How to Conduct a Virtual Orthopaedic Examination

For obvious reasons, the use of telemedicine has surged during the COVID-19 pandemic. If you are wondering what a “virtual” orthopaedic physical exam looks like, Tanaka et al. explain the process in words and images in a recent fast-tracked JBJS article.

At the time they schedule their virtual visit, patients are asked to confirm their audiovisual capabilities, and they receive specific instructions about camera positioning, body positioning, setting, and attire to improve the efficiency of the visit.

Tanaka et al. give step-by-step instructions for virtually evaluating the knee, hip, shoulder, and elbow. They describe how they measure range of motion using a web-based goniometer (see Figure), and they explain how to conduct virtual strength tests for each joint. To enable post-exam follow-up discussions with patients, the authors recommend using “the screen-sharing function that is presumably available on all interactive telehealth platforms.”

The authors acknowledge the limitations inherent in a virtual orthopaedic exam, such as the inability to directly palpate the joint or perform provocative tests. They also admit that the patient population that would potentially benefit the most from televisits—older patients with limited mobility and who are at higher risk for infection during the pandemic—are also those who may have the most difficulty implementing the technology.

The rapid rise of telemedicine in orthopaedics has occurred due to unexpected necessity, but many expect that its widespread use will continue post-pandemic. Tanaka et al. cite future directions for the technology, including the development of validated, modified examination techniques and advancements that will improve interactivity during the physical examination. For now, though, these experience-based guidelines should help orthopaedists optimize the quality and efficiency of their upcoming virtual visits for common musculoskeletal conditions.

Romosozumab for Hip Fractures: All That Glitters Is Not Gold

We have all come to realize that promising results from lab studies or preclinical trials in animal models do not always translate into meaningful clinical benefits in humans. Yet it is vitally important to perform those human trials to ascertain that knowledge. This is demonstrated by Schemitsch et al. in the April 15, 2020 edition of The Journal. The authors performed a Level I, double-blinded, randomized controlled trial comparing varying doses of romosozumab to placebo in the treatment of older patients with a hip fracture.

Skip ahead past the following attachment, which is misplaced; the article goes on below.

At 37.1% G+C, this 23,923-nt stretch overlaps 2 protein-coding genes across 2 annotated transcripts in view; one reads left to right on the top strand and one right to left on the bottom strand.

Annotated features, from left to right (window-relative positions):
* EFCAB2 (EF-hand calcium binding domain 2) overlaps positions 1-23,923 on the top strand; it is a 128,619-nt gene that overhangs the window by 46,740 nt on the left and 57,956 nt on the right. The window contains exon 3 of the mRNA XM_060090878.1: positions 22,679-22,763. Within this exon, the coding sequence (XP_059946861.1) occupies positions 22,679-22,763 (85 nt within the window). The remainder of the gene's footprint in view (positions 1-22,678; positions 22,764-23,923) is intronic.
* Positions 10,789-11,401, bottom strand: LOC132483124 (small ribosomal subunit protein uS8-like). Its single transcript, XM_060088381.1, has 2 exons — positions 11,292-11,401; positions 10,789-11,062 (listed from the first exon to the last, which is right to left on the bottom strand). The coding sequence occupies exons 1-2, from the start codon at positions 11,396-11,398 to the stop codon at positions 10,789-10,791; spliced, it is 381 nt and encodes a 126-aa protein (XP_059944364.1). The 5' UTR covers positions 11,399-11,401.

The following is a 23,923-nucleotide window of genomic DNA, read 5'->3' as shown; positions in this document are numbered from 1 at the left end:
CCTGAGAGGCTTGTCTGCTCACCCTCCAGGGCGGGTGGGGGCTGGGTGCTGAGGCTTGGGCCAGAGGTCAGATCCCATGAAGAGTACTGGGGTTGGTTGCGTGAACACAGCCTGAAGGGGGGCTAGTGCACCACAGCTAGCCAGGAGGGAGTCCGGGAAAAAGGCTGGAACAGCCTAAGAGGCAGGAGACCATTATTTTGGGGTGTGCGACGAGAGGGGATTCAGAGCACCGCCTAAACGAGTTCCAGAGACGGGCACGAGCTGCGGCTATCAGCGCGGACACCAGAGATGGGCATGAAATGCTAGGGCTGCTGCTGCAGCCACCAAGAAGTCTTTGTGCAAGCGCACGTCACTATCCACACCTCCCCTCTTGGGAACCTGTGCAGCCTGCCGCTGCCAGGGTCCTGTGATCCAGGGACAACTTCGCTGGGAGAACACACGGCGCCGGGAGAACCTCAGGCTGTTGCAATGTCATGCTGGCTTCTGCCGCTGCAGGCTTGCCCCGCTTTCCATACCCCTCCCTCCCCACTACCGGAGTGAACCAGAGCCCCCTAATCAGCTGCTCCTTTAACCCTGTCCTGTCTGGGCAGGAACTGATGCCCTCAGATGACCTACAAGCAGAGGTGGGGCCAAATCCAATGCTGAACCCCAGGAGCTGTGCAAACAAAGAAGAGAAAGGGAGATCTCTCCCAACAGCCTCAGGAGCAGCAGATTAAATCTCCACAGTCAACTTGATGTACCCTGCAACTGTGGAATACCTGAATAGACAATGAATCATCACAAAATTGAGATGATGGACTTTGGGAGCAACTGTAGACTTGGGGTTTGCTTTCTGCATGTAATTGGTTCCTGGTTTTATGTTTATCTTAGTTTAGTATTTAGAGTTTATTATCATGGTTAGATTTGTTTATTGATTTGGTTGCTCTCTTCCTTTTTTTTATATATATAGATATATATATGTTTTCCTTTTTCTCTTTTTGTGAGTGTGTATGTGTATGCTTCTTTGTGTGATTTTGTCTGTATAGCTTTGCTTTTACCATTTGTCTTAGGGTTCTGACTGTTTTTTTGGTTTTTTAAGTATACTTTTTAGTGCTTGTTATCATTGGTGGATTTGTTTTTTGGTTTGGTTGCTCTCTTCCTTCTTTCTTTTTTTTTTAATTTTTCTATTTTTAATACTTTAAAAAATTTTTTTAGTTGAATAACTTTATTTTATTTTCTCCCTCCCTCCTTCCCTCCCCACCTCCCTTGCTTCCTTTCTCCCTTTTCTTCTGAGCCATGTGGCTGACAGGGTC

Romosozumab is a sclerostin-inhibiting antibody that helps increase bone formation while decreasing resorption. It is indicated to treat osteoporosis in postmenopausal women, in whom the drug has been shown to increase bone mineral density and reduce the risk of fragility fractures. In multiple preclinical studies, romosozumab has increased bone mass and bone strength in rodent osteotomy models, suggesting it might possibly promote fracture healing in people.

In the current study, Schemitsch et al. randomized patients between 55 and 95 years old who had a low-energy hip fracture amenable to internal fixation to receive 3 postsurgical subcutaneous injections of romosozumab at doses of either 70 mg (60 patients), 140 mg (93 patients), or 210 mg (90 patients), or to receive 3 placebo injections (89 patients). The primary end point was the validated “timed Up and Go” (TUG) score. The authors also measured the Radiographic Union Scale for Hip (RUSH) score, and hip pain on a visual analog scale (VAS).

The authors enrolled 325 patients, with 263 (79.2%) reaching the 24-week follow up and 229 (69.0%) reaching the 52-week follow up. They found no statistically significant between-group differences in the TUG, with all patients improving and plateauing at week 20. Similarly, there were no differences between any of the treatment arms in time to radiographic healing, RUSH scores, or VAS. The safety profile of the medication was similar between the 3 romosozumab doses and the placebo.

Romosozumab may increase bone mineral density and reduce the risk of fragility fracture in patients with osteoporosis, but when it comes to helping heal hip fractures, it did not prove to be more advantageous than placebo. This shows, yet again, that what may glitter in animal studies may not necessarily shine like gold in clinical trials with people.

Matthew R. Schmitz, MD
JBJS Deputy Editor for Social Media